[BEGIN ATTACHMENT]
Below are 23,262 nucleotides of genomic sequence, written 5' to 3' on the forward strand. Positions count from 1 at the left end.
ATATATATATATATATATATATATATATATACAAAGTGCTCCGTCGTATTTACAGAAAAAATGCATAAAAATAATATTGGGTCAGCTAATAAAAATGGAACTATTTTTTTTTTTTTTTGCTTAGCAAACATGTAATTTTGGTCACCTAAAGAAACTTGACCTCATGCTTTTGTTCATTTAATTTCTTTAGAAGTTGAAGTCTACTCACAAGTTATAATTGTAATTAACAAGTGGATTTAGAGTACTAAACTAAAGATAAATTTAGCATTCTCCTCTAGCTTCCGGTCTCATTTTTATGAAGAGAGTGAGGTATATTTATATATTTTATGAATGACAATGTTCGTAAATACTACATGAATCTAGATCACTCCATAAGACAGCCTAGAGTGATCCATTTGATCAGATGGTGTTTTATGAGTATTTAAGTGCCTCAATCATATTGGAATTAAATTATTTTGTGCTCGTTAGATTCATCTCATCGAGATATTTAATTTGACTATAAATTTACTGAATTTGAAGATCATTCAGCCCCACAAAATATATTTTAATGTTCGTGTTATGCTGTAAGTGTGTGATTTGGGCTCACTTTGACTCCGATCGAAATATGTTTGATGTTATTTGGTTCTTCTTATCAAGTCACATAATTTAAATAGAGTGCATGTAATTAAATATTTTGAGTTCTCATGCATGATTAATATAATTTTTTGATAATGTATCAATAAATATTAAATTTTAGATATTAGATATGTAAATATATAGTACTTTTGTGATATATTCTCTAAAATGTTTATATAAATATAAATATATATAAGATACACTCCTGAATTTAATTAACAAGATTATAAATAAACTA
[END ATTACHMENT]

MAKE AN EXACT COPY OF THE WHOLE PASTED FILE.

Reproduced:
Below are 23,262 nucleotides of genomic sequence, written 5' to 3' on the forward strand. Positions count from 1 at the left end.
ATATATATATATATATATATATATATATATACAAAGTGCTCCGTCGTATTTACAGAAAAAATGCATAAAAATAATATTGGGTCAGCTAATAAAAATGGAACTATTTTTTTTTTTTTTTGCTTAGCAAACATGTAATTTTGGTCACCTAAAGAAACTTGACCTCATGCTTTTGTTCATTTAATTTCTTTAGAAGTTGAAGTCTACTCACAAGTTATAATTGTAATTAACAAGTGGATTTAGAGTACTAAACTAAAGATAAATTTAGCATTCTCCTCTAGCTTCCGGTCTCATTTTTATGAAGAGAGTGAGGTATATTTATATATTTTATGAATGACAATGTTCGTAAATACTACATGAATCTAGATCACTCCATAAGACAGCCTAGAGTGATCCATTTGATCAGATGGTGTTTTATGAGTATTTAAGTGCCTCAATCATATTGGAATTAAATTATTTTGTGCTCGTTAGATTCATCTCATCGAGATATTTAATTTGACTATAAATTTACTGAATTTGAAGATCATTCAGCCCCACAAAATATATTTTAATGTTCGTGTTATGCTGTAAGTGTGTGATTTGGGCTCACTTTGACTCCGATCGAAATATGTTTGATGTTATTTGGTTCTTCTTATCAAGTCACATAATTTAAATAGAGTGCATGTAATTAAATATTTTGAGTTCTCATGCATGATTAATATAATTTTTTGATAATGTATCAATAAATATTAAATTTTAGATATTAGATATGTAAATATATAGTACTTTTGTGATATATTCTCTAAAATGTTTATATAAATATAAATATATATAAGATACACTCCTGAATTTAATTAACAAGATTATAAATAAACTA